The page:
• John Woodman

Blackpool's Changing - For the Better

John Woodman


A Council decision this week confirmed the application by a private development consortium to invest in an anchor leisure scheme that takes up the area of land formerly known as Blackpool Central Station. Sited immediately behind properties fronting onto the Promenade, this location has been the object of varied proposals over past decades ever since the Beeching cuts inflicted untold harm on the Fylde coast and resulted in the resort having to choose which of its principal railway terminals would close (in the 1960s).


Blackpool's direct line to Preston (and beyond to the south) through Poulton le Fylde and Kirkham was preferred over the south Fylde line which terminated at Hounds Hill a stones throw away from the beach and promenade tramway. Closing Blackpool's Central Station with its added Excursion platforms left open a large amount of land abutting on to Central Drive. A horrendous concrete edfice housing the Magistrates Courts with adjacent central police station (and cells) then used a portion of the site, whilst the large area of cleared land was turned over to car parking space.


The approved new development is intended to draw more visitors year round with a mix of leisure venues, hotels and large multi level car park. An remaining part of the town's heritage at the corner of Chapel Street and Central Drive is to become a 'Heritage Quarter' embracing the long closed King Edward cinema and classic King Edward Public House built in the Edwardian era. The former railwaymen's accommodation block built by the LMS is to be upgraded to new boutique accommodation - alongside the Picture House and King Edward corner pub. The latter still very much unchanged from its as built state.


New hotels within the project will add to a lengthening list of modern hospitality brands appearing in the resort. Talbot Square's Premier Inn has become a town centre landmark taking the place of the Yates Wine Lodge structure, whilst a less attractive newbuild hotel on the old 'Palatine' site is now nearing completion with five star offer and visitor experience filled with nostalgic reference to the resort's entertainers over a century, among other features. Blackpool North station awaits completion of a further new hotel (Holiday Inn) brand alongside the tram extension from North Pier up Talbot Road to a scissors crossover terminus. A further new town centre hotel is planned next to the Winter Gardens and the nearly completed conference centre off Leopold Grove. Completing this town centre hospitality upgrade is a revamped Clifton Hotel in Talbot Square now nearing its emergence under a new operator.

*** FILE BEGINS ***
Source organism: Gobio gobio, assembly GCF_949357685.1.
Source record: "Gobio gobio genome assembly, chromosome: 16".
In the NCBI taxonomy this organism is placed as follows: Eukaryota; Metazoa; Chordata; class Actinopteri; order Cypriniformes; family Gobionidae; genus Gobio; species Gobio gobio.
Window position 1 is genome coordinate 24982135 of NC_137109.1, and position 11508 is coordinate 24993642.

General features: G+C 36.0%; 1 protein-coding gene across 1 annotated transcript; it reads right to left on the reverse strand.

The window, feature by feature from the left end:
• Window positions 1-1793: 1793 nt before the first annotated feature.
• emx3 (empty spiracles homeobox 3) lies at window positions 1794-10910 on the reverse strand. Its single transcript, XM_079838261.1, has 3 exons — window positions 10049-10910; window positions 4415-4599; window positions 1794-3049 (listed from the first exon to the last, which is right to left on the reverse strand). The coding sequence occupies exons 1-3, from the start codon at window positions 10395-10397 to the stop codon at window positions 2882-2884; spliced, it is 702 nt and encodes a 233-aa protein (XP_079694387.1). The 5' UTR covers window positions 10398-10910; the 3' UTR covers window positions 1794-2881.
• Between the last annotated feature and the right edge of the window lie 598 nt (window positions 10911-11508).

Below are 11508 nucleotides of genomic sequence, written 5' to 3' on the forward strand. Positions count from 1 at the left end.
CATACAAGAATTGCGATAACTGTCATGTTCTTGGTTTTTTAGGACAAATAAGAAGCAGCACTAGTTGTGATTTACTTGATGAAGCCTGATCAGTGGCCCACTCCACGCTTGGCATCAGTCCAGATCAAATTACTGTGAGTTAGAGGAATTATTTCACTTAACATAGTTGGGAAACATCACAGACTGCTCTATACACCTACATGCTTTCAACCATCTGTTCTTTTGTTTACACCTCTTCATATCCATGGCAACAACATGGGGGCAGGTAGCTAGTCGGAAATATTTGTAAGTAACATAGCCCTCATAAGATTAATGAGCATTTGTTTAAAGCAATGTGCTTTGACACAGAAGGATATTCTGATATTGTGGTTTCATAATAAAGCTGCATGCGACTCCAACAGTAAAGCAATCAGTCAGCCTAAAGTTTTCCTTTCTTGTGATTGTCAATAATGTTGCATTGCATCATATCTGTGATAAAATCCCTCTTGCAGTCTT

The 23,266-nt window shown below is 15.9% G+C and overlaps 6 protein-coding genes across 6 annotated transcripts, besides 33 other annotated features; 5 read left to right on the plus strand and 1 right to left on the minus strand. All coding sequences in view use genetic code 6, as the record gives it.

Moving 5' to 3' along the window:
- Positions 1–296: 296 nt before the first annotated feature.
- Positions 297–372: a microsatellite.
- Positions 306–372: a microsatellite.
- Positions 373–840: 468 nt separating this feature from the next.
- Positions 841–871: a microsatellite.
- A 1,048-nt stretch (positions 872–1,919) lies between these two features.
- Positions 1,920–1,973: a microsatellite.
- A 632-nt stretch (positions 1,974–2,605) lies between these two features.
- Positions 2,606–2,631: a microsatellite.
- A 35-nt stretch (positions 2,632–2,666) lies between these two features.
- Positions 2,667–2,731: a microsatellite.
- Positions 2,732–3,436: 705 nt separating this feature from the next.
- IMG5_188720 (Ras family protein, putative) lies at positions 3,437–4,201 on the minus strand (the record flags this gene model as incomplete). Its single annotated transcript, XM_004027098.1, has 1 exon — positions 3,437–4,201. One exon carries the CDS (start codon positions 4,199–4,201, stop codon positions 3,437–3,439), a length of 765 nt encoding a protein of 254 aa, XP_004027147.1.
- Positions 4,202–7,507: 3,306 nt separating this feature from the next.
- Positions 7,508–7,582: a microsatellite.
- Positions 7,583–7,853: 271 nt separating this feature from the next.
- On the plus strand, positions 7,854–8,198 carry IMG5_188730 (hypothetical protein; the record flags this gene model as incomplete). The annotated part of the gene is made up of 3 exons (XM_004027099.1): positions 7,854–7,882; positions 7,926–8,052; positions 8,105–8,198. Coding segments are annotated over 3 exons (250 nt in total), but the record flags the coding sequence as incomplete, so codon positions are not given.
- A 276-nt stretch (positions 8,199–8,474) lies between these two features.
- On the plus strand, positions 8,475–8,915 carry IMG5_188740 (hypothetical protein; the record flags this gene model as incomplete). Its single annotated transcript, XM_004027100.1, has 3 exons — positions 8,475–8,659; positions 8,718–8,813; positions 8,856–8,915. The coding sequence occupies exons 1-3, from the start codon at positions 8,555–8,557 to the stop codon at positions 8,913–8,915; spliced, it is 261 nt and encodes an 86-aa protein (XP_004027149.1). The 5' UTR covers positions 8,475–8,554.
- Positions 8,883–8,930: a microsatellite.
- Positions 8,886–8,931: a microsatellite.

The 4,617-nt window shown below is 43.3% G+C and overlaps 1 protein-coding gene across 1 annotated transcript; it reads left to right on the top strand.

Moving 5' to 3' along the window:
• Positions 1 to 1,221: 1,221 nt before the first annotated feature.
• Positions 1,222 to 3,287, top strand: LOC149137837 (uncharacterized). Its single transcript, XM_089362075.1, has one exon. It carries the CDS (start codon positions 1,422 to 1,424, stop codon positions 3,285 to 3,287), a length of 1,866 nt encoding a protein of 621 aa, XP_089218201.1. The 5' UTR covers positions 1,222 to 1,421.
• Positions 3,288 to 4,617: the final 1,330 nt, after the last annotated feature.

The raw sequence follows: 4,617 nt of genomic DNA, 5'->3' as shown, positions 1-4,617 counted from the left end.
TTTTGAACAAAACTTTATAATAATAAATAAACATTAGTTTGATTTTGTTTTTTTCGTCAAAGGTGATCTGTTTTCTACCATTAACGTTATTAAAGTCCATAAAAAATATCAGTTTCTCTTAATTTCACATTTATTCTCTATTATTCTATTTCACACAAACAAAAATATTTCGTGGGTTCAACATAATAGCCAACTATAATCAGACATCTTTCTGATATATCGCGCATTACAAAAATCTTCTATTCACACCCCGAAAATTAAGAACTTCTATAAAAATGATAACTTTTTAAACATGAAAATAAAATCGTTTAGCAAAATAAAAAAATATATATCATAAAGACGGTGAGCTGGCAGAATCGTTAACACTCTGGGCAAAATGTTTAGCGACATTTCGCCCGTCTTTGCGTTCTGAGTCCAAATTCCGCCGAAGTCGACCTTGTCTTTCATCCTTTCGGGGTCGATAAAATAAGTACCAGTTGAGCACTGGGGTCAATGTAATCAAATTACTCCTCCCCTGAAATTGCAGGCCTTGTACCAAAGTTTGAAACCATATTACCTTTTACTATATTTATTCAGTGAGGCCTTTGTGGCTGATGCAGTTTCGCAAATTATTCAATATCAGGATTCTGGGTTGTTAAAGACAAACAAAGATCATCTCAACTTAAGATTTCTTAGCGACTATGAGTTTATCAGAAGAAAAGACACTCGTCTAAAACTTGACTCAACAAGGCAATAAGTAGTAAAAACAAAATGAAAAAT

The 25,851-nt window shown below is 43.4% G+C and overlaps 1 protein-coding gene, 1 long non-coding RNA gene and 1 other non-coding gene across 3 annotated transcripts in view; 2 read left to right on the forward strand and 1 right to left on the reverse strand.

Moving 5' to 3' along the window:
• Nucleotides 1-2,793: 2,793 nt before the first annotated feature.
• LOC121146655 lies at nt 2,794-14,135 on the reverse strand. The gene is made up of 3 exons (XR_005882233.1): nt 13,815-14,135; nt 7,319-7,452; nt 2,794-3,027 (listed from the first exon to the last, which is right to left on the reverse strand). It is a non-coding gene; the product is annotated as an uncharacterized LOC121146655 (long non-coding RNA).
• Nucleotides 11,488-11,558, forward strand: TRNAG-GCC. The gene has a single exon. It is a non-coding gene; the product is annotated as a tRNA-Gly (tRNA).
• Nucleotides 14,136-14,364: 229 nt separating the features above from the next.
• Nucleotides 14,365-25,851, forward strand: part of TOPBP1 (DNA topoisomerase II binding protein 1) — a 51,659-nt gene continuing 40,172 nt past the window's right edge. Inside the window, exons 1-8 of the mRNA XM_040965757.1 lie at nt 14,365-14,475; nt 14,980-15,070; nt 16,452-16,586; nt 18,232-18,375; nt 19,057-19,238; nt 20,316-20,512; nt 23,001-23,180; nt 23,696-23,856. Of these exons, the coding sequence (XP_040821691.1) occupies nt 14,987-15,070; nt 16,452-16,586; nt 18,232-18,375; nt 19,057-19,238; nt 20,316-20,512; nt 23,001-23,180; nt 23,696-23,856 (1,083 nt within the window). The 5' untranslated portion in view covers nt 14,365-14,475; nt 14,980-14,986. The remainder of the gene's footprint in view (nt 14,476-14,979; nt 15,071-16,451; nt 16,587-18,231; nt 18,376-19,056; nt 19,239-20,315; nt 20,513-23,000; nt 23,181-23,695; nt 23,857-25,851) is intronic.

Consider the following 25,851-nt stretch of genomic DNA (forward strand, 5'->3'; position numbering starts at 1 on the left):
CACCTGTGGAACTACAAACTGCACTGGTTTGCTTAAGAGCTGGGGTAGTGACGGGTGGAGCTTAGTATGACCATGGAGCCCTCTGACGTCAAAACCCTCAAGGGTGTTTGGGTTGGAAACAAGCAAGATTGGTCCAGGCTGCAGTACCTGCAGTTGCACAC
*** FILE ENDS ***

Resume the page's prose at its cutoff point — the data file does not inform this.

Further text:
The Pleasure Beach Company have led the way with new hospitality assets and their successful 'Big Blue' brand which has expanded twice since the initial hotel opened. Further south yet another newbuild hotel property overlooking the promenade (and passing trams) opened two years ago as a Hilton Hampton brand complete with large windows in the seaward facing bedrooms. This abundance of new hospitality choices is causing Blackpool's traditional large hotels to sharpen their marketing skills; whilst inevitably impacting on the even more traditional bed and breakfast sector which for a long time has symbolised the resort's cheap and cheery image. One which now needs adjusting to rapidly changing social trends.


Will we get to see a 'tram themed hotel' formatted on the back of reconstituted Rigby Road transport operations? Or a return to the original 'Hydropaethic' theme of the large castlelike structure at Norbreck? Or even an aviation themed establishment at Squires Gate? Only time will tell what the future is going to bring to the town after the present transition runs its course. Just a shame that the once excellent seafront establishment known as the 'Metropole' has lapsed into the controlling influence of the Home Office and Serco - something must be done.

Back to the Future : Railway grand style with porte cochere to provide protection against the weather for ladies (and gentlemen) alighting from their carriages at the station entrance! Across the road the classic Talbot Hotel frontage and the 1939 Talbot Road Bus Station with corporate green and cream facia tiling. They don't build them like they used to! Image : John Woodman Archive




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